We often hear of historic districts, individual landmarked buildings and State and National Register sites. But did you know that there are sixty-two lampposts and four wall bracket lamps that have also achieved designated landmark status in New York City? (Of course, there are several more that are protected within historic districts or are on landmarked properties, but these sixty-two lampposts are individually designated posts, there to remind us of the streetscape from the last century.)
In 1997 the LPC conducted a survey of the remaining historic lampposts that were scattered around the city and discovered that approximately one hundred cast-iron lampposts still survived in the City of New York. Here is a brief historical overview of the New York City lampposts and how they came about:
In 1697, the Common Council of New York ordered homes to put lights in front of their windows that faced the streets in an attempt to illuminate the city. In 1772, the city imposed taxes to install plain wooden posts on the streets themselves, which were soon replaced by gaslights in 1823. Electric lights were introduced in 1880. With the technological advancements reaching their limit towards the end of the century, lighting companies began to focus more on the aesthetics of the lampposts, and the first set of ornamental models were installed in 1892 along Fifth Avenue.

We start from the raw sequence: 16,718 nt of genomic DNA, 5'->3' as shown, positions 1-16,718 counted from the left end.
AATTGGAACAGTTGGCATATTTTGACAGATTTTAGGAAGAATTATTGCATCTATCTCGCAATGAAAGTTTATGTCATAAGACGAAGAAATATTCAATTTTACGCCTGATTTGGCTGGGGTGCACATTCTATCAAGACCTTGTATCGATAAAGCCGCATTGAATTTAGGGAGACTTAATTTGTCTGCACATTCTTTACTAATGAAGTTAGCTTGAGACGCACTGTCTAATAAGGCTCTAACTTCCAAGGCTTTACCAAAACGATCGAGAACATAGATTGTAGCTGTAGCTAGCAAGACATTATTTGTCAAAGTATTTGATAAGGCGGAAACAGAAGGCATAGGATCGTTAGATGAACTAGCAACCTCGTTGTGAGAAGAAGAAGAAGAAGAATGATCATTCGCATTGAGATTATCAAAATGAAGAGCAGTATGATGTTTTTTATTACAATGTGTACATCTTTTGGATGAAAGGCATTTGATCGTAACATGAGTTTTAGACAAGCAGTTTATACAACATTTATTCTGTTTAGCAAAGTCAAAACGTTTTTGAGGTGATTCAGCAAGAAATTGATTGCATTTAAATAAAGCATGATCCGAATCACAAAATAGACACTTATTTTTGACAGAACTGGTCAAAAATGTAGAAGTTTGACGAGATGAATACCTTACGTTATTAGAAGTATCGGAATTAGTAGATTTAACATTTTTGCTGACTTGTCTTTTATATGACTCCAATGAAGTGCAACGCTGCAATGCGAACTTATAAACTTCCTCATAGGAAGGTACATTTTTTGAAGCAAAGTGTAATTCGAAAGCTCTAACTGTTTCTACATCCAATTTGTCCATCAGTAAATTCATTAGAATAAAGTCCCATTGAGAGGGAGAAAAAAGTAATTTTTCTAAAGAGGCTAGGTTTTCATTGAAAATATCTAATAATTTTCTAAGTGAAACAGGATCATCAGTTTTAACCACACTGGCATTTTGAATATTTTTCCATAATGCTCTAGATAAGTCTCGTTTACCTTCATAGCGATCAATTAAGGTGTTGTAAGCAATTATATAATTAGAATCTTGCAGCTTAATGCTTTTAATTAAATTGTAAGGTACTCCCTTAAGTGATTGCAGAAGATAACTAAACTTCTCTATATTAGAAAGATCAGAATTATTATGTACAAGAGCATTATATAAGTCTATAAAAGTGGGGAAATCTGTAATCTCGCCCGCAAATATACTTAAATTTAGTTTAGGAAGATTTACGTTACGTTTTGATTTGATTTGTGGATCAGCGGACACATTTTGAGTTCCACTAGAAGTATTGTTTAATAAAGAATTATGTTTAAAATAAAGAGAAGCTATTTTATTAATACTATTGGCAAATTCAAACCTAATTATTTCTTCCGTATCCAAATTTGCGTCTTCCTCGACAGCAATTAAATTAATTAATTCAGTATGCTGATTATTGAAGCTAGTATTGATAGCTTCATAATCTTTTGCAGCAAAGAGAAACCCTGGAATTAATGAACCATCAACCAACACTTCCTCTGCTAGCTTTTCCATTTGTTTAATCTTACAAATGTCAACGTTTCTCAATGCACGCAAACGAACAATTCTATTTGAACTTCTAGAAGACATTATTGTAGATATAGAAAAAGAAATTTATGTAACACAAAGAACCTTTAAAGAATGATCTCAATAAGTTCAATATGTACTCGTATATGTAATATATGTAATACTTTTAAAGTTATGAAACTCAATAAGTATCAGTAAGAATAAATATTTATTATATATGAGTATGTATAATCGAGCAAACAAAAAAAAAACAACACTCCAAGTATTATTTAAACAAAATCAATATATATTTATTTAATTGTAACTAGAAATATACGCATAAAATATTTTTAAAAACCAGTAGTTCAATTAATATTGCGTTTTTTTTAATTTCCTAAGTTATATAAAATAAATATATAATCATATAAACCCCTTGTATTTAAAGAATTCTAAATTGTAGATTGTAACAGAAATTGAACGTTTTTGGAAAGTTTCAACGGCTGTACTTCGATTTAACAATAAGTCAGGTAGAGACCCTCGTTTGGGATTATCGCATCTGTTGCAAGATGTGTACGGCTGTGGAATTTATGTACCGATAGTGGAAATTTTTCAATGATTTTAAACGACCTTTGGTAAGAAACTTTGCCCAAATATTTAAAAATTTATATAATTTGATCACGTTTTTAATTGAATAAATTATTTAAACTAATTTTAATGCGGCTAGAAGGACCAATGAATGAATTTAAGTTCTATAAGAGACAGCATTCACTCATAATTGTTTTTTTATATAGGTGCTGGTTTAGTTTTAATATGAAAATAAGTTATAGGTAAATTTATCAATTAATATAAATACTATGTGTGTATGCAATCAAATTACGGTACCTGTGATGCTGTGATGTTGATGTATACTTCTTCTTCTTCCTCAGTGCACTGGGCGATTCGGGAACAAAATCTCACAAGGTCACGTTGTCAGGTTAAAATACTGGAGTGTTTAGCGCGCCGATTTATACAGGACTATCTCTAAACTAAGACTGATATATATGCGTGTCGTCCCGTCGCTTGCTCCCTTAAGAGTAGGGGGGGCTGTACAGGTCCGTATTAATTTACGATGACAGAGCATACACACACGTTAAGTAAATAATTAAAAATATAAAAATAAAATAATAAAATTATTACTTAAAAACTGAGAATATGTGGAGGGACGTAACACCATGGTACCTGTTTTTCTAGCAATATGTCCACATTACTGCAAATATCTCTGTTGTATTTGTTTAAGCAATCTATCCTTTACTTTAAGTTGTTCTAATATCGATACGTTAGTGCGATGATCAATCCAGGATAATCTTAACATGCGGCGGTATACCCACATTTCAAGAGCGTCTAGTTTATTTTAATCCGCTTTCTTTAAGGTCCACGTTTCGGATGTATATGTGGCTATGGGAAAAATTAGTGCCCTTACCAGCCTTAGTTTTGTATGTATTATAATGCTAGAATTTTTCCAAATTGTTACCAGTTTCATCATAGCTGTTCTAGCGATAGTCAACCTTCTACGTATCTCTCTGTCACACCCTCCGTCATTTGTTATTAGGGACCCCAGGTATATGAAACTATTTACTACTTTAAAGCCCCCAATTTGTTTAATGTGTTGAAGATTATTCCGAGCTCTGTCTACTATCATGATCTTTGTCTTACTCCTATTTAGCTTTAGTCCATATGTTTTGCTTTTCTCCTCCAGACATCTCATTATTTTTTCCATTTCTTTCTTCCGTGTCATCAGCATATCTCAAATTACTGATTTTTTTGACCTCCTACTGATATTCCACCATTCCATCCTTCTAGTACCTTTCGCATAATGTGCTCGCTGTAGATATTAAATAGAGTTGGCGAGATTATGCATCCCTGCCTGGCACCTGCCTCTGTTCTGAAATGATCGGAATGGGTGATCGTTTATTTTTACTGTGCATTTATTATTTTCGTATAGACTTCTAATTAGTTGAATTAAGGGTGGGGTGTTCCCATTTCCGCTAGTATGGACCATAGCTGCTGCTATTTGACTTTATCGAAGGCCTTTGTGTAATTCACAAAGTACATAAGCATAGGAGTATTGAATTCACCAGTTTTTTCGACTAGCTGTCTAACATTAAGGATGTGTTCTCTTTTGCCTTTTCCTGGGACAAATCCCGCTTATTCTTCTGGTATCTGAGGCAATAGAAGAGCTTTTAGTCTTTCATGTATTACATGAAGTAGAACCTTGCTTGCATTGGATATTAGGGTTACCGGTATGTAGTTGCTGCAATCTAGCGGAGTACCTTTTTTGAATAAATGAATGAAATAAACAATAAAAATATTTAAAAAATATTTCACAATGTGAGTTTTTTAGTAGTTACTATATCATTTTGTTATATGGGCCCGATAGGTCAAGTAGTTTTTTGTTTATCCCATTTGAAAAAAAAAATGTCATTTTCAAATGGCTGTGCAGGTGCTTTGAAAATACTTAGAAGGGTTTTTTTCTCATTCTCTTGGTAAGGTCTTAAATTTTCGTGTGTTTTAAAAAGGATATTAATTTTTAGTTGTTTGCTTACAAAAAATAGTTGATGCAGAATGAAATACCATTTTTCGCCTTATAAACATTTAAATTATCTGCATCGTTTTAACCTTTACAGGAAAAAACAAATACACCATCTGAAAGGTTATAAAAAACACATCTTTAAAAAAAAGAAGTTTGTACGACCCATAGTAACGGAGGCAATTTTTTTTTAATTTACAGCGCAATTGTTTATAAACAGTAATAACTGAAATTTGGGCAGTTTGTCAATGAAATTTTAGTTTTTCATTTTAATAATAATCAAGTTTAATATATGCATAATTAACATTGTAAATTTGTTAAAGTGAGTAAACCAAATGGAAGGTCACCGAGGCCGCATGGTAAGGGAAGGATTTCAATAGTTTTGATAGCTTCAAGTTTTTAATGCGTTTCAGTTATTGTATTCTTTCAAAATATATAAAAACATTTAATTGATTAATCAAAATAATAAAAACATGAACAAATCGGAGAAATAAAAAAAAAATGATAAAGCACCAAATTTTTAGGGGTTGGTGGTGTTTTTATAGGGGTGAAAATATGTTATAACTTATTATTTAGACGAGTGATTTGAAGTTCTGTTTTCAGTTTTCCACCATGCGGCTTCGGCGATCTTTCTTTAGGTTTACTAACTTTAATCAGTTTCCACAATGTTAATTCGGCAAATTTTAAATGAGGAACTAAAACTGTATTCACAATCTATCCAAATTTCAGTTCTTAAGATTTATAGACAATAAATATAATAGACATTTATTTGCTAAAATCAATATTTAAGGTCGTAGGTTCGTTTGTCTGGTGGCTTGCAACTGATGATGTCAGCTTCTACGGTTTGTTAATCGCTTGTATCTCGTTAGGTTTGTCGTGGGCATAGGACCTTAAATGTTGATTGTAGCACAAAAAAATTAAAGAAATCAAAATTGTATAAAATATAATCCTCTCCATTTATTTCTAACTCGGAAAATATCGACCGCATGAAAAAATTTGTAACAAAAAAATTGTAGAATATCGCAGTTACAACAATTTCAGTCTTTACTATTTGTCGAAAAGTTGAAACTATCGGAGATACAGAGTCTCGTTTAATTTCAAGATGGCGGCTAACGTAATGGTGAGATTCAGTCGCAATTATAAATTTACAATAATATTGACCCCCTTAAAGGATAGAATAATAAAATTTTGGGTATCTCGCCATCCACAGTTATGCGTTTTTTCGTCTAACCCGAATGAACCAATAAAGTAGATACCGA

The decorative design soon became standard for the posts — a simple, fluted, eight-foot base and shaft that was topped with a short, horizontal bar used as a ladder rest and surmounted by an eight-paned, polygonal lantern. During the early twentieth century, these posts quickly spread throughout the city, with only two remaining today; one of which is located at the foot of Patchin Place, a private brick home from the 20th century in the Greenwich Village Historic District.
During the 1950s and 1960s, many of these ornamental structures were replaced with the more modern steel and aluminum models. Fortunately, some have survived either by chance or have been preserved due to the efforts of the Friends of Cast-Iron Architecture. Now these lampposts stand as a reminder of the city’s street light history even if they are often to be found only in forgotten urban spaces or seem oddly charming in contrast to the surrounding modern buildings.